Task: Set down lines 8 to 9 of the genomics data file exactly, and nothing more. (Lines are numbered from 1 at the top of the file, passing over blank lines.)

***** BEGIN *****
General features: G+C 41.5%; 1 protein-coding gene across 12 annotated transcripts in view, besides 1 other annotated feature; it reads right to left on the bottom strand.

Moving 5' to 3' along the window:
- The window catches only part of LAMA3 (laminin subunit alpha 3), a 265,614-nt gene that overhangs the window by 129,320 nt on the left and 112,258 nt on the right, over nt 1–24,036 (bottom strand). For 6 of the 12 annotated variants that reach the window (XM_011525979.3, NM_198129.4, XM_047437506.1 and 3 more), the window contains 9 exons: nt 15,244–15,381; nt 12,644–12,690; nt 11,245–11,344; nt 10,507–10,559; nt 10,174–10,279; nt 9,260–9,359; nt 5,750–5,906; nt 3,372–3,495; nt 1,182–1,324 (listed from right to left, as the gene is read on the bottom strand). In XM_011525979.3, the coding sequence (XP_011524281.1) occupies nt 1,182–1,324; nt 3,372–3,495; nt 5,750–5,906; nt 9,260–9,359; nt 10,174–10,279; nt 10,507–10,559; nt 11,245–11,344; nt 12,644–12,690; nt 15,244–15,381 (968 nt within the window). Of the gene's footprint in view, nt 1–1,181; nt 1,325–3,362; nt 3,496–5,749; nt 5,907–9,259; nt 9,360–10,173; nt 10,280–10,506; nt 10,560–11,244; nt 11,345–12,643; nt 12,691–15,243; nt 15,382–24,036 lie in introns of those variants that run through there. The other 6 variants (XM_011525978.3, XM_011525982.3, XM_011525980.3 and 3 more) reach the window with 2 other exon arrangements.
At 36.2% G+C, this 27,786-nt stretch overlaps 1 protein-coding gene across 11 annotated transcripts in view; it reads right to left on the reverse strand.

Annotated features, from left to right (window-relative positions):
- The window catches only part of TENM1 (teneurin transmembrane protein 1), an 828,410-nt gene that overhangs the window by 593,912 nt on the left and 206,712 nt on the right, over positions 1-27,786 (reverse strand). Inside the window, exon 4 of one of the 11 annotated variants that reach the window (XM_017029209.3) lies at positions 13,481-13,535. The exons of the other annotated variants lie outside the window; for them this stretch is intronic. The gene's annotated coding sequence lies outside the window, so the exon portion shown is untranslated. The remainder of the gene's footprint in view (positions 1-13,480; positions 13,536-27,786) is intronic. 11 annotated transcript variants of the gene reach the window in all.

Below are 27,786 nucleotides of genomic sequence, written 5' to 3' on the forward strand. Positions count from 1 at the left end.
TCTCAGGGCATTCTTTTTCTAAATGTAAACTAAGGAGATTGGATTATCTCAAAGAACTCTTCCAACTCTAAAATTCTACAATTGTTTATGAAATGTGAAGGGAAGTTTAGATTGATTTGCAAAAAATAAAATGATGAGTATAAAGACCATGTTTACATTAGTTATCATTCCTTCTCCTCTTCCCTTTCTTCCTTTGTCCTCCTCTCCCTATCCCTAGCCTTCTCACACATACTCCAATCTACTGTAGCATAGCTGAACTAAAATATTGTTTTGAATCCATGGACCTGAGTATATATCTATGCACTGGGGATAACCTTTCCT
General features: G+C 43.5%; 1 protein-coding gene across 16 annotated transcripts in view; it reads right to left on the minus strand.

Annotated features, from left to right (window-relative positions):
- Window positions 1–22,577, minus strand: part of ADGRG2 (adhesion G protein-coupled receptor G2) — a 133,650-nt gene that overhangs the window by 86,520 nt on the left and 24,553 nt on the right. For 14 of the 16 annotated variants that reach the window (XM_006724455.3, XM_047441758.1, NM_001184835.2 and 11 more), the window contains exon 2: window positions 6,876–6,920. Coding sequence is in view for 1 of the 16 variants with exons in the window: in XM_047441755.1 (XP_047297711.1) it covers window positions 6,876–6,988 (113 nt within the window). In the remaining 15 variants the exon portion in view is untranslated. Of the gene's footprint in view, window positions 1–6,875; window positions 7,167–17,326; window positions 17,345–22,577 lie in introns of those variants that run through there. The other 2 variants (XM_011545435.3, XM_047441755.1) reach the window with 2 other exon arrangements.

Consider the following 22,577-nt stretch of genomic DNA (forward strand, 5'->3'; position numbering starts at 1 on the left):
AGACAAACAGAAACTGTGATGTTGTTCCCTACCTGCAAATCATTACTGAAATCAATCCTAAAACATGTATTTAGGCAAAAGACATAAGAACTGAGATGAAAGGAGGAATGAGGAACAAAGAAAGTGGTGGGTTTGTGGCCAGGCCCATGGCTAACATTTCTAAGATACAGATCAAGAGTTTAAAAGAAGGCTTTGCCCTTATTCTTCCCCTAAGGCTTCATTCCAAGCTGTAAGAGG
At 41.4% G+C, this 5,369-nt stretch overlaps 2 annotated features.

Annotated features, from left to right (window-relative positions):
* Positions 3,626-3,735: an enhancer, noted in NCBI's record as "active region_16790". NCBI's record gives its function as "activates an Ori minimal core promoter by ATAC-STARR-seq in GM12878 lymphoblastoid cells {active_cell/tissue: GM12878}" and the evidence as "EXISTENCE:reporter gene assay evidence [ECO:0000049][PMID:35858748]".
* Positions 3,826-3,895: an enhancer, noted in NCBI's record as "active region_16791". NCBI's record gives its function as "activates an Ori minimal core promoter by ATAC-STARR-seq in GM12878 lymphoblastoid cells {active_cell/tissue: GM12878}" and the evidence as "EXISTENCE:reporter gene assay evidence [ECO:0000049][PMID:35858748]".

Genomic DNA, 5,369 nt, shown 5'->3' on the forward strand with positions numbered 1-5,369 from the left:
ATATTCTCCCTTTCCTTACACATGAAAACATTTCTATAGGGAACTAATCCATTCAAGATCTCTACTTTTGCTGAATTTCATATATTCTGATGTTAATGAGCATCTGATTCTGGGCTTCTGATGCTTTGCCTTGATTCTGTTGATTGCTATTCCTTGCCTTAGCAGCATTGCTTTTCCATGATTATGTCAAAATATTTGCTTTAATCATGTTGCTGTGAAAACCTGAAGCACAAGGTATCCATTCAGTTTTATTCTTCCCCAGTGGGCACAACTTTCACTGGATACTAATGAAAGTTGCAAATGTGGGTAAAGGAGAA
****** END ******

TCTCAGGGCATTCTTTTTCTAAATGTAAACTAAGGAGATTGGATTATCTCAAAGAACTCTTCCAACTCTAAAATTCTACAATTGTTTATGAAATGTGAAGGGAAGTTTAGATTGATTTGCAAAAAATAAAATGATGAGTATAAAGACCATGTTTACATTAGTTATCATTCCTTCTCCTCTTCCCTTTCTTCCTTTGTCCTCCTCTCCCTATCCCTAGCCTTCTCACACATACTCCAATCTACTGTAGCATAGCTGAACTAAAATATTGTTTTGAATCCATGGACCTGAGTATATATCTATGCACTGGGGATAACCTTTCCT
General features: G+C 43.5%; 1 protein-coding gene across 16 annotated transcripts in view; it reads right to left on the minus strand.